Podcast: Bedside examination tests to detect beforehand adults who are likely to be difficult to intubate
In conclusion, therefore, standard bedside airway examination tests for difficult airways in patients with no apparent airway abnormalities do not appear to be good screening tests, and we urge great caution in their use and interpretation. "Read the Cochrane ReviewVisit theCochrane Anaesthesia, Critical and Emergency Care websiteListen to more Cochrane PodcastsGet Cochrane Podcasts on iTunesTuesday, November 13, 2018 (Source: Cochrane News and Events)
Source: Cochrane News and Events - November 13, 2018 Category: Information Technology Authors: Muriah Umoquit Source Type: news

Raising the Intubation Bar is Noble, But Not Practical
We thank Mr. Wood and Mr. Podsialdo for their insightful comments regarding the Pragmatic Airway Resuscitation Trial (PART) results.  With regards to their comment of prior studies finding better outcomes with intubation than supraglottic airways, one must bear in mind that these prior studies were biased by their retrospective designs; the airway was selected by paramedic choice and may have been influenced by a range of factors such as the patient’s condition, anatomy, the physical environment or the practitioner’s level of comfort. Meta-analysis or systematic reviews of these retrospective studies ...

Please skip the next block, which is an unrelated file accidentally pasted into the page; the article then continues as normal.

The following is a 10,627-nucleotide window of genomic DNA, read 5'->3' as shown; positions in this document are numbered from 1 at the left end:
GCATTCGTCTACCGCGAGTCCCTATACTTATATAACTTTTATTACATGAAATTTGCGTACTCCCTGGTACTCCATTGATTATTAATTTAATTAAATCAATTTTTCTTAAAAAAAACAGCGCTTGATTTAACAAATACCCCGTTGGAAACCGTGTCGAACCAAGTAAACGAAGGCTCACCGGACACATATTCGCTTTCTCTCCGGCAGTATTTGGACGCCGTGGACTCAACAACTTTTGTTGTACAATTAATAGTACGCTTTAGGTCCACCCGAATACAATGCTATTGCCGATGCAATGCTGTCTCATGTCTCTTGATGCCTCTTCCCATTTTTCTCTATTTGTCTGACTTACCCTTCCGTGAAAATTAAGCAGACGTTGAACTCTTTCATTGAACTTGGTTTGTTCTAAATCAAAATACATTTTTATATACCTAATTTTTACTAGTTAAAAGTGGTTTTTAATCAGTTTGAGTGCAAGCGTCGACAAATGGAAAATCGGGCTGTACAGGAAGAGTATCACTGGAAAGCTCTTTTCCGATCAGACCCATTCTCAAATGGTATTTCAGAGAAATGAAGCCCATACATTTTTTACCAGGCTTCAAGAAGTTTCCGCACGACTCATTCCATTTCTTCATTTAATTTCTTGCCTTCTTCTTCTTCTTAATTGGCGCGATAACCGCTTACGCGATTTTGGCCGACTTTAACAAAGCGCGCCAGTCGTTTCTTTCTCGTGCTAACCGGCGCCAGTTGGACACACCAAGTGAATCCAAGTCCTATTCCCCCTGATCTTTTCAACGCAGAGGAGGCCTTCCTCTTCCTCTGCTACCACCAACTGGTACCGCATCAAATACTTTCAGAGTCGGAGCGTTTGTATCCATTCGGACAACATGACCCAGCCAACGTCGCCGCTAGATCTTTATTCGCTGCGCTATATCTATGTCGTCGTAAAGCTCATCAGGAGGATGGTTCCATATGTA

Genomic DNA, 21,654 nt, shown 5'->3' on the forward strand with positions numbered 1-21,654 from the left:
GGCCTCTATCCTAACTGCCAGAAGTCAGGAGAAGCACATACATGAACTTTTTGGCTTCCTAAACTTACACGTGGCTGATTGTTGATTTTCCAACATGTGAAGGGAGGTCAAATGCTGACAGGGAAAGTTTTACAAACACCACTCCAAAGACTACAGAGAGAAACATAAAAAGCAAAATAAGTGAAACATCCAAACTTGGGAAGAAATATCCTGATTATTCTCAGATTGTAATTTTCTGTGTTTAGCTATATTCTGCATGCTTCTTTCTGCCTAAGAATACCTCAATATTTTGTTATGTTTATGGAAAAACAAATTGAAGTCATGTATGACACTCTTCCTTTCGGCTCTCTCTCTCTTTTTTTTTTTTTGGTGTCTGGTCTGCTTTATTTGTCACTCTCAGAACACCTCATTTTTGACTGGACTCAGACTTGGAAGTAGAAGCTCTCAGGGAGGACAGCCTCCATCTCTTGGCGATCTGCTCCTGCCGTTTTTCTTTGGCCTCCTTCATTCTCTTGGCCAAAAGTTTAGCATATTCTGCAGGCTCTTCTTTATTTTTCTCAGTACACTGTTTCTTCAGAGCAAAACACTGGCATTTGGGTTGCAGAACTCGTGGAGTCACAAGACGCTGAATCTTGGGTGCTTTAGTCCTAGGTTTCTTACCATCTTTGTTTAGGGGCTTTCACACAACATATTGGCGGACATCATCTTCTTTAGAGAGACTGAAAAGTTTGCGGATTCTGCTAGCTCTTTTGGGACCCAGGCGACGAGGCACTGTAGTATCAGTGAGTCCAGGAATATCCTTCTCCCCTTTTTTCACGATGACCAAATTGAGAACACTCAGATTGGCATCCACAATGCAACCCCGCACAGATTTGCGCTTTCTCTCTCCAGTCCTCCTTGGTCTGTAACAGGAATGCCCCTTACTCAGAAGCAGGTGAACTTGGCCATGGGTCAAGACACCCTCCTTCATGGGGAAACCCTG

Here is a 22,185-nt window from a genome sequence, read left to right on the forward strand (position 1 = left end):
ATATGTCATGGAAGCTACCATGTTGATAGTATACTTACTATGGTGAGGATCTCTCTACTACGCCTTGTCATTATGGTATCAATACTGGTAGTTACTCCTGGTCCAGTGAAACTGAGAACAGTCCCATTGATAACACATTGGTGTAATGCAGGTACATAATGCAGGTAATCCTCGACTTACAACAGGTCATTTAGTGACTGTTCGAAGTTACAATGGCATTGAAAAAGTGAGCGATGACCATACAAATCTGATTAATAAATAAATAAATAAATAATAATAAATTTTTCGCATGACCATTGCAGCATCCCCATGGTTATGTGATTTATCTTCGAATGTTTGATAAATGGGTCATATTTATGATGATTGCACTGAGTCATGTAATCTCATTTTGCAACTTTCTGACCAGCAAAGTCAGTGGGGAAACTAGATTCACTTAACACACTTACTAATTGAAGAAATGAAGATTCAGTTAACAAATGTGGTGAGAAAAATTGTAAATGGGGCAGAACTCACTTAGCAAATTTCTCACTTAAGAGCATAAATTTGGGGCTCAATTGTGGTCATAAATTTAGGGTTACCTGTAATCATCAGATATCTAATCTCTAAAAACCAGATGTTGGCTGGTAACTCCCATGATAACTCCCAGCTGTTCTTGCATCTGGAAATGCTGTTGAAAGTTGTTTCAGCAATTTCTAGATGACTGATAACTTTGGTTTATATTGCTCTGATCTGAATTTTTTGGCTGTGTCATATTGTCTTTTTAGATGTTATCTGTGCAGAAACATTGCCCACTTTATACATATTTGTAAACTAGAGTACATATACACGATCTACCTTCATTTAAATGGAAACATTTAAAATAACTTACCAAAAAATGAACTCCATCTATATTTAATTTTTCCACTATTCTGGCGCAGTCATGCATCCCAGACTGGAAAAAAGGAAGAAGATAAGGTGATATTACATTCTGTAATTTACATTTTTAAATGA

Source: JEMS Patient Care - November 6, 2018 Category: Emergency Medicine Authors: Shannon W. Stephens, EMT-P Tags: Airway & Respiratory Exclusive Articles Source Type: news

It ’s About Paramedic Intubation Skill Maintenance, Not ETI vs. SGA
In this study, for all-comers, that was an abysmal 6%. This is an important number because it tells us that overall, successful resuscitation from cardiac arrest is rare and that a number of our efforts may have some statistically significant differences but the absolute effect on the gold standard outcome is rather small. But that’s a story for another time. The focus here is on airway management in cardiac arrest, and the suggestion that the “verdict is out” on whether or not paramedics should be using an endotracheal tube or a supraglottic device. (Source: JEMS Patient Care)
Source: JEMS Patient Care - November 6, 2018 Category: Emergency Medicine Authors: Stephen P. Wood, MS, ACNP-BC Tags: Airway & Respiratory Exclusive Articles Source Type: news

Airway, Breathing or Consequences: Medical-Legal Consequences of Airway Mismanagement